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Stranger Things 4 part 2 review: A barnstorming end to an epic season

Two epic blockbuster-length episodes provide a satisfying pay-off ahead of Stranger Things’ fifth and final outing.

STRANGER THINGS. Millie Bobby Brown as Eleven in STRANGER THINGS. Cr. Courtesy of Netflix © 2022
Published: Friday, 1st July 2022 at 8:01 am
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*contains mild spoilers for Stranger Things season 4, volume 2*

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A star rating of 4 out of 5.

If there’s one thing that has bubbled up around the discourse about Stranger Things 4 (apart from endless Kate Bush remixes) it’s that it’s long. Good, but long.

In fact, the length of episodes in this new season of Stranger Things have sometimes felt like being drowned in engaging TV – like being smothered to death with delicious cake, crushed with endless hugs. There’s so much good stuff – and there’s so much of it – that inevitably it’s felt richer and more epic than the seasons that came before, with deeper character development and a wider sweep.

Now, the final two episodes of the split season have debuted, and they definitely continue in this tradition. While the first seven chapters more or less all topped over an hour, these episodes take things further with a combined runtime longer than Lawrence of Arabia. The final instalment alone is about 20 minutes longer than your average Marvel movie.

It’s quite a time commitment, but it is largely worth it. Picking up where we left off, Stranger Things 4 part 2 sees our heroes gear up and take the fight to Vecna on multiple fronts, in-person, in the Upside-Down, in Max’s (Sadie Sink) mind and (oddly) in Russia. There’s a lot of prep time, a lot of characters having pre-battle heart to hearts and then a smorgasbord of (not hugely kinetic, but still entertaining) action.

As before, Sink’s Max is the MVP this season, and she gets plenty of moments to shine in these finale episodes. Plumbing the depths of Max’s despair and going to some very dark places, it’s a sign of her versatility that (hopefully) bodes well for any material they might give her in Stranger Things 5.

STRANGER THINGS. (L to R) Maya Hawke as Robin Buckley, Joe Keery as Steve Harrington and Joseph Quinn as Eddie Munson in STRANGER THINGS. Cr. Courtesy of Netflix © 2022
STRANGER THINGS. (L to R) Maya Hawke as Robin Buckley, Joe Keery as Steve Harrington and Joseph Quinn as Eddie Munson in STRANGER THINGS. Cr. Courtesy of Netflix © 2022 Netflix

Other characters also get their moments. Joseph Quinn’s fan-favourite newcomer Eddie has some moments of blazing glory that may prove controversial, while Gaten Matarazzo’s Dustin ditches the humour for some real tearjerking moments. Will (Noah Schapp) opens up at last, Hopper (David Harbour) gets physical with a Demogorgon, and even stoner Argyle (Eduardo Franco) has a moment of triumph where his particular set of skills become essential.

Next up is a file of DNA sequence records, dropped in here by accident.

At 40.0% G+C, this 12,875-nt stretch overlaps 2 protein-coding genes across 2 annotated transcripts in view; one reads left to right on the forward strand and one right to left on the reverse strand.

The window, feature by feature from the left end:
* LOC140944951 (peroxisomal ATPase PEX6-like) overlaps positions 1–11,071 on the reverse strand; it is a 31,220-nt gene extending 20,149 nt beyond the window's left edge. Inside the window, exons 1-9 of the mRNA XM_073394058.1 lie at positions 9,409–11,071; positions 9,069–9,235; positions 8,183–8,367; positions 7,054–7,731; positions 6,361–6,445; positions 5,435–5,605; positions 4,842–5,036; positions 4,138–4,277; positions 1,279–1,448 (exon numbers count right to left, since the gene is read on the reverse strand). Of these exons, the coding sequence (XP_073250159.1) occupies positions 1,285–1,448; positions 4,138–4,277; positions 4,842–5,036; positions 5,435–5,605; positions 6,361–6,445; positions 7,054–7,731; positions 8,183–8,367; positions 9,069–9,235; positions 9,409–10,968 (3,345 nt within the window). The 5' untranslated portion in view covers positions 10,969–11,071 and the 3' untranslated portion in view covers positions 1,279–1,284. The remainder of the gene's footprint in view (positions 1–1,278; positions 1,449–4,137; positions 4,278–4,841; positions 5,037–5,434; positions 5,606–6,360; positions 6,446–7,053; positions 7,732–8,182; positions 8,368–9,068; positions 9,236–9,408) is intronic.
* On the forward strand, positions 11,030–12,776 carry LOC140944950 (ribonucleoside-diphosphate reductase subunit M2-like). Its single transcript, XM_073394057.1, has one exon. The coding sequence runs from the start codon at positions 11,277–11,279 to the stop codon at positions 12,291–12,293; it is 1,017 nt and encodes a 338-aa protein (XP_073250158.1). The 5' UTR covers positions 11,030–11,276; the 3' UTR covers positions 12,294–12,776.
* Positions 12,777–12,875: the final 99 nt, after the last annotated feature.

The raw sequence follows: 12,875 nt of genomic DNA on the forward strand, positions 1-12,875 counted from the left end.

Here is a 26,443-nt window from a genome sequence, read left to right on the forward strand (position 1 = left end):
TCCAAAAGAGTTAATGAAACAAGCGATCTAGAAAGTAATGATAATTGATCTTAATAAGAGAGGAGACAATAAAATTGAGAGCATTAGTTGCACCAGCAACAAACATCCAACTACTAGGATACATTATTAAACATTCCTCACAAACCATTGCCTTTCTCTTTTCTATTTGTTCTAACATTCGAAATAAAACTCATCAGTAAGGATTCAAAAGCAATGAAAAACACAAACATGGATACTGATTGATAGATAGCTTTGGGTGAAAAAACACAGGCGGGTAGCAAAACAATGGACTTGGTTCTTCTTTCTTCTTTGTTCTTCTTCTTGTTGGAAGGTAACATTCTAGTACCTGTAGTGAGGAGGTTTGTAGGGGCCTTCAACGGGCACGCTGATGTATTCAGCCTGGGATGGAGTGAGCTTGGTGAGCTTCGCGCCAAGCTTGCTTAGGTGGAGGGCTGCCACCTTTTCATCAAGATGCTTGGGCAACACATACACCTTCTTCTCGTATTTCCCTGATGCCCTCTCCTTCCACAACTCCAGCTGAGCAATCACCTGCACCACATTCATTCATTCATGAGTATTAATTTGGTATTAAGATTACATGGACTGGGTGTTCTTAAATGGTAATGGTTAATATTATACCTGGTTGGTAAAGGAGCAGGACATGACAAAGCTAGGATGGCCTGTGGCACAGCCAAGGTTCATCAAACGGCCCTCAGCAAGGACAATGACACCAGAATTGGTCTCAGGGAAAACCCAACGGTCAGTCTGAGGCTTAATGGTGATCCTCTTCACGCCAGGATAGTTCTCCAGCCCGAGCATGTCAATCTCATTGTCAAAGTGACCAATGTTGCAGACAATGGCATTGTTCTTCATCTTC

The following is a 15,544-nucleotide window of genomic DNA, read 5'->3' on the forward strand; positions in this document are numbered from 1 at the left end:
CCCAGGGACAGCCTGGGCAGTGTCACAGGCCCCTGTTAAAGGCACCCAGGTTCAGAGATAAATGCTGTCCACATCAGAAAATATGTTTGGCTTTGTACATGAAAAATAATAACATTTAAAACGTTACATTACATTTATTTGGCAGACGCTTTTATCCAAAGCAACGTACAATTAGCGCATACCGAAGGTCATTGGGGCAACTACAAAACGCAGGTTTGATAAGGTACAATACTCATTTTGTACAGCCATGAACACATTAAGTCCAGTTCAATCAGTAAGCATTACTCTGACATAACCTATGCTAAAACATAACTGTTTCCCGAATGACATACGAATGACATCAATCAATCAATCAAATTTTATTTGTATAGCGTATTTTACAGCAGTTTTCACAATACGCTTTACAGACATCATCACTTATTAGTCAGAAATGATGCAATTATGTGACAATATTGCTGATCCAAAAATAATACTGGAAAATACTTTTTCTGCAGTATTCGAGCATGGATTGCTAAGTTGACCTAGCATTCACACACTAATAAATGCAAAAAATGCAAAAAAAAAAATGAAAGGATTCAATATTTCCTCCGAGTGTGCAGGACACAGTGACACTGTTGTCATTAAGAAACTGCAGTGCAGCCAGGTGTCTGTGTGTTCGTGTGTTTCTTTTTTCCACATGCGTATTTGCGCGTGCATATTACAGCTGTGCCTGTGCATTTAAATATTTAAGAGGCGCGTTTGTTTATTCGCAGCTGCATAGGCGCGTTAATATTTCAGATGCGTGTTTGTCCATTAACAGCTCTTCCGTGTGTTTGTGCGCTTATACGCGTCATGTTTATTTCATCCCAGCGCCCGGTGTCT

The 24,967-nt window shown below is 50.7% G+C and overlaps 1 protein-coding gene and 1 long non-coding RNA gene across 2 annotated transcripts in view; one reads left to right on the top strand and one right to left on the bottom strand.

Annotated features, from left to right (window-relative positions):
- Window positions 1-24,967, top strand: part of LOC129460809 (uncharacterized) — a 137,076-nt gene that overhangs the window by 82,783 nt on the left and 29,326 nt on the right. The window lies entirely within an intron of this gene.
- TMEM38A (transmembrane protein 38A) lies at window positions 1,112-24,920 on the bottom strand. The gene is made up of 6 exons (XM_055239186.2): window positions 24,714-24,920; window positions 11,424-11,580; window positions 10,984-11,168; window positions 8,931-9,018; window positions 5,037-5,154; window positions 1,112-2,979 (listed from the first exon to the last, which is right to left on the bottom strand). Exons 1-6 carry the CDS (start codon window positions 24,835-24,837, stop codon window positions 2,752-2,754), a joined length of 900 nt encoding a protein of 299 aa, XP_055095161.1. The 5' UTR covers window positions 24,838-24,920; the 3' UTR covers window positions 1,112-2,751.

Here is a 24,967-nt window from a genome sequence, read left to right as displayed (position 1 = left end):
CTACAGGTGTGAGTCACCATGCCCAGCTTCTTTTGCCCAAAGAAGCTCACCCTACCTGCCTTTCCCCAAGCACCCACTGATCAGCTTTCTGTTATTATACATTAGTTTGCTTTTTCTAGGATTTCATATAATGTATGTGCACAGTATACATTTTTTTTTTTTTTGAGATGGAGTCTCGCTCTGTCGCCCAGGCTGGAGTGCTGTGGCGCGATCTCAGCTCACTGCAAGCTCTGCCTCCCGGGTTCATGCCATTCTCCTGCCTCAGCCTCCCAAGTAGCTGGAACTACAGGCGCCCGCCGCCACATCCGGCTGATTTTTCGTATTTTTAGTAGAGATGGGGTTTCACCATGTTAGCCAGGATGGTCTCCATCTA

And as ever, Millie Bobby Brown’s Eleven is at the centre of it all. Never have we seen a character quite so literally tackle her demons, whether in the form of her father/abuser Dr Brenner (Matthew Modine) or Vecna (Jamis Campbell Bower) himself. She gets the biggest punch-the-air moments of the series, as well as the biggest emotional catharsis.

It’s not perfect. As with the earlier episodes, there’s a slight whiff of bloat to some parts of these supersized episodes, and a few plotlines feel like they could have been left on the cutting room floor. Personally, I could have done without the Riverdale-style vigilantes or the Evil General at this point in the story, while Hopper’s Russian antics felt largely like an attempt to keep those characters busy until they could bring them back into the fold later on.

STRANGER THINGS. (L to R) Sadie Sink as Max Mayfield and Caleb McLaughlin as Lucas Sinclair in STRANGER THINGS. Cr. Courtesy of Netflix © 2022
STRANGER THINGS. (L to R) Sadie Sink as Max Mayfield and Caleb McLaughlin as Lucas Sinclair in STRANGER THINGS. Cr. Courtesy of Netflix © 2022

There’s also a few laboured attempts to tie together the mythos of the series as a whole that feel a little unnecessary at this point – but we won’t say more, at risk of spoilers. Come back here in three and a half hours or so and just fill in what you’d imagine we’d say (but much wittier, of course).

Still, overall it’s a barnstorming end to what’s been an immensely popular, crowd-pleasing season (and with a cliffhanger hint at even bigger things to come). It’s an emotional, warm-hearted continuation of a series that already had a lot to offer, and is sure to satisfy its loyal audience. It's cheesy, but treacly lines I'd cringe at in another show slide right past me in this one, because the work to get the characters to say them is so well laid.

Basically, if you liked Stranger Things 4 part 1, you’re bound to like this – it’s more of the same on an even larger canvas. And if you didn’t like it, well, there might be a few things you could do with the time instead. Anyone for Lawrence of Arabia on repeat?

Stranger Things 4 is now streaming in its entirety on Netflix. Check out our guides to the best series on Netflix and the best movies on Netflix. If you’re looking for more to watch, check out our TV Guide and visit our Sci-fi hub for more news, interviews and features.

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